SYNOPSIS: Aging, self-absorbed rock star Judas Coyne has a thing for the macabre – his collection includes sketches from infamous serial killer John Wayne Gacy, a trepanned skull from the 16th century, a used hangman’s noose, Aleister Crowley’s childhood chessboard, etc. – so when his assistant tells him about a ghost for sale on an online auction site, he immediately puts in a bid and purchases it.
The black, heart-shaped box that Coyne receives in the mail not only contains the suit of a dead man but also his vengeance-obsessed spirit. The ghost, it turns out, is the stepfather of a young groupie who committed suicide after the 54-year-old Coyne callously used her up and threw her away. Now, determined to kill Coyne and anyone who aids him, the merciless ghost of Craddock McDermott begins his assault on the rocker’s sanity. – via Goodreads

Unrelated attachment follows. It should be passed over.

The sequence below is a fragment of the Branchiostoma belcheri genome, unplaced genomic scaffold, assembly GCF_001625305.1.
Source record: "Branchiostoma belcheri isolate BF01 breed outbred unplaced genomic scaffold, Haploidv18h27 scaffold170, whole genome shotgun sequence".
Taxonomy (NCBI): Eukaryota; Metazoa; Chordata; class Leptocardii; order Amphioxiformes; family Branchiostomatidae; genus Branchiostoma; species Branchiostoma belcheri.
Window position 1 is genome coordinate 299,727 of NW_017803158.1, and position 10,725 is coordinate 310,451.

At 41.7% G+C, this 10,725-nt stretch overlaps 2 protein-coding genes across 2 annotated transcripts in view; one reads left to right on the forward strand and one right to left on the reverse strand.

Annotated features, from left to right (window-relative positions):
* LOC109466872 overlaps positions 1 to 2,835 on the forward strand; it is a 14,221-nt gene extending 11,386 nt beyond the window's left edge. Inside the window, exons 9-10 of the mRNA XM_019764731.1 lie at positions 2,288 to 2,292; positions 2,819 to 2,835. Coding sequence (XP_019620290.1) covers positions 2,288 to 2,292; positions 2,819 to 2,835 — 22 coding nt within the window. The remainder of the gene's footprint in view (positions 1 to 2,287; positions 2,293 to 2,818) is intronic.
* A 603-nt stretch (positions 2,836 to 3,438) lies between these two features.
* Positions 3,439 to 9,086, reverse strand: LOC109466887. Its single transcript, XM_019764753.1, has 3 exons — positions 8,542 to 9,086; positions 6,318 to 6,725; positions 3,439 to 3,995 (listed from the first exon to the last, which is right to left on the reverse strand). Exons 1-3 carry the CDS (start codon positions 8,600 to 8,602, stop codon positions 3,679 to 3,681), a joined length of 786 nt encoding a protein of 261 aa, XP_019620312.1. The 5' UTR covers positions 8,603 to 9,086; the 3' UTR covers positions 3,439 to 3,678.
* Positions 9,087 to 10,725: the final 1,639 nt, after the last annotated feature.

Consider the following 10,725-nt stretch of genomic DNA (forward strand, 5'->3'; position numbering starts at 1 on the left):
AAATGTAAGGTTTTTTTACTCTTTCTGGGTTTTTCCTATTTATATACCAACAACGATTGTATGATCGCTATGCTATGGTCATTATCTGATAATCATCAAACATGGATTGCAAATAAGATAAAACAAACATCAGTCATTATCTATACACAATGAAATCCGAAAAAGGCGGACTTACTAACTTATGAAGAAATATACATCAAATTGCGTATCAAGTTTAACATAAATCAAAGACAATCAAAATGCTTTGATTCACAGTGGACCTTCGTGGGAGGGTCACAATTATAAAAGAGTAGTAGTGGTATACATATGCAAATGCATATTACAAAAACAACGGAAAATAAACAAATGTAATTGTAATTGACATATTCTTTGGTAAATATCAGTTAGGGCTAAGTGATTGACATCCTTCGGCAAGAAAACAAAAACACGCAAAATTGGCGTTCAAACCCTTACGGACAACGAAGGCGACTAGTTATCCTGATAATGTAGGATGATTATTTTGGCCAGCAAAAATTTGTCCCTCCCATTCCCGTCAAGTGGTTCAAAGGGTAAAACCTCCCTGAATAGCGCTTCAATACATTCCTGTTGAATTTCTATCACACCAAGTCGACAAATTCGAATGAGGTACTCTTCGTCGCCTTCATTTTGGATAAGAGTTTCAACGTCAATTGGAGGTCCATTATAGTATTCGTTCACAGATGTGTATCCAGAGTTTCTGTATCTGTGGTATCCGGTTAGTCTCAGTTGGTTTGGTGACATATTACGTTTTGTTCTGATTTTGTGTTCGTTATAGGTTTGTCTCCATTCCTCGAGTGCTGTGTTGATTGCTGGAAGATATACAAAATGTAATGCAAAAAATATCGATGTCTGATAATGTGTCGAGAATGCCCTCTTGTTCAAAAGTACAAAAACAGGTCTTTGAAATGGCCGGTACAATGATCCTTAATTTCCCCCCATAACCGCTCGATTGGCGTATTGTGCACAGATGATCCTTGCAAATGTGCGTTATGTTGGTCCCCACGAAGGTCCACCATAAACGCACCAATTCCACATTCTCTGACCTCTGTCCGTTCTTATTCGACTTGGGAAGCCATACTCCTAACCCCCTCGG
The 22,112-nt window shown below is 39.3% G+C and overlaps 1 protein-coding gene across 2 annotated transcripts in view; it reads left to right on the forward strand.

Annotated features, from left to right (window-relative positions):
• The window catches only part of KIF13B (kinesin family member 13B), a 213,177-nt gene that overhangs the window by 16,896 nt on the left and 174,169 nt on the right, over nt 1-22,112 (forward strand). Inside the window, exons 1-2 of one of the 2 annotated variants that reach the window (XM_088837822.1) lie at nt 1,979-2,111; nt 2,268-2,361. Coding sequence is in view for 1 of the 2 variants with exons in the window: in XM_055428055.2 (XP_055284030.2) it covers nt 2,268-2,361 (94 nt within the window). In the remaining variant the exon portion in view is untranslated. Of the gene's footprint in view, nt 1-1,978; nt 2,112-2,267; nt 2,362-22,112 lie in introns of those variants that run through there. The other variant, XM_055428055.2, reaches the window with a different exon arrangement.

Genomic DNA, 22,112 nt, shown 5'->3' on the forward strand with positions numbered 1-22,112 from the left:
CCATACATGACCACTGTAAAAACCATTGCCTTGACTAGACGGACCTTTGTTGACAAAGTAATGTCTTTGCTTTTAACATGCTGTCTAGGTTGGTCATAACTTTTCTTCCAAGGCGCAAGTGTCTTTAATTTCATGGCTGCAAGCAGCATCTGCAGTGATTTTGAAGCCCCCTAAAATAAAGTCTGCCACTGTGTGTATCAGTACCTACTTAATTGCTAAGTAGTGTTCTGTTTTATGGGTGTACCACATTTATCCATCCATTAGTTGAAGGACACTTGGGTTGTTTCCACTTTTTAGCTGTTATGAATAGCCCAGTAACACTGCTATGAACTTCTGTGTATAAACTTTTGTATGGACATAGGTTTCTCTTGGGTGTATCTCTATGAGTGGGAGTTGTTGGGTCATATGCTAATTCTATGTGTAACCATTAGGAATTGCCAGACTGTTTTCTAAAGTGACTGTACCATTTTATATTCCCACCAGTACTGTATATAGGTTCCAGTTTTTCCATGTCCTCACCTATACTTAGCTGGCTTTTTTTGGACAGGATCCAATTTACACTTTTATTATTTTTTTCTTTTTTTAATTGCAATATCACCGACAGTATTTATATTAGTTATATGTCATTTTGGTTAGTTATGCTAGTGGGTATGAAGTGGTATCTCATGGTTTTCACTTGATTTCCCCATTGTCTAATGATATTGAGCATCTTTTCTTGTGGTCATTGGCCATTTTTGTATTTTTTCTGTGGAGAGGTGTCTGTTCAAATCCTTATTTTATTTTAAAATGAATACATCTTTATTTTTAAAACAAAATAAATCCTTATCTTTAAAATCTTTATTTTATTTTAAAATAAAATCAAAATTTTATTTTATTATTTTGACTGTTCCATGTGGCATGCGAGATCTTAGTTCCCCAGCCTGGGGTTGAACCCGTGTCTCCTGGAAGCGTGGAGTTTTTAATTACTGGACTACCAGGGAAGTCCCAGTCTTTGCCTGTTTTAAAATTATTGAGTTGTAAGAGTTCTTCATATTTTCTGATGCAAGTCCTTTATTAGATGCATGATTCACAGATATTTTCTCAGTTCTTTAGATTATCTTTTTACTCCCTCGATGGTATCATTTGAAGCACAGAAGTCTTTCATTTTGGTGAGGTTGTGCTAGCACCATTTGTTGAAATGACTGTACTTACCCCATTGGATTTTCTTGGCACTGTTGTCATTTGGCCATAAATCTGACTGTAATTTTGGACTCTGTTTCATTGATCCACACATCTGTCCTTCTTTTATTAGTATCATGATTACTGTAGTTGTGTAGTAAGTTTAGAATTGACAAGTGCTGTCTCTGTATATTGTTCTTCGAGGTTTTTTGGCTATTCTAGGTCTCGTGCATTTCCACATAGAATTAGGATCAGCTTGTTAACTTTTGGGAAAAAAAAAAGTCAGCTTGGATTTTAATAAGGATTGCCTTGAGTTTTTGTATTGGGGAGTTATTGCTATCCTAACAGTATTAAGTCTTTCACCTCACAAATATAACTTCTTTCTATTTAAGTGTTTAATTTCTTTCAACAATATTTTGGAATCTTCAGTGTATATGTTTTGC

I am doing the synopsis thing because I really don’t want to have a spoiler out there, and anything that I say in a description just might do it. I would rather avoid it because really, this book is well worth the read. Another excellent read from Hill. Seeing as Heart-Shaped Box is his debut novel, it is extremely impressive. I was hooked from page one, and couldn’t put it down until I was done with it. I must admit that this one seems to have a lot of similarities with his father’s work. I don’t mean the story or the content so much as I am referring to the writing style. Heart-Shaped Box flows and it tells a great story, keeps you hooked from the off. I admit that I am officially a fan of Hill and his work. I absolutely adored Horns, so logically I decided to work through his other stuff, and it is rewarding. Jude presented an interesting character, that went from unlikable to someone I could understand, and on to someone who was actually not a bad person, but definitely in hiding, in his own shell. Georgia grew on me, too. Initially she is nothing worth writing home about, too bitchy, angry at the world, the whole shebang. The relationship that developed between them was bizarre – it started from being just sex and a little ridiculous, then blossoming into anger and love, and then moving on to something beautiful. I loved the concept of the nightroad, and Hill implemented this perfectly. There were scenes that ran chills through me because they were both creepy and executed perfectly (the best one being when Danny called Jude from the phone booth). It’s great for me, too, that music is referenced so much in this book. I love music, and being another book of his that references music so much, I take it that Hill, too, is passionate about it. The books flows wonderfully, and the plot moves along nicely, too. Nothing becomes too complicated, and Hill lets you in on the relevant information you need just before the mystery becomes frustrating, so he is very good at building and maintaining momentum. All I can say is that if you have never read Hill’s work before, or are interested, you really cannot go wrong with this.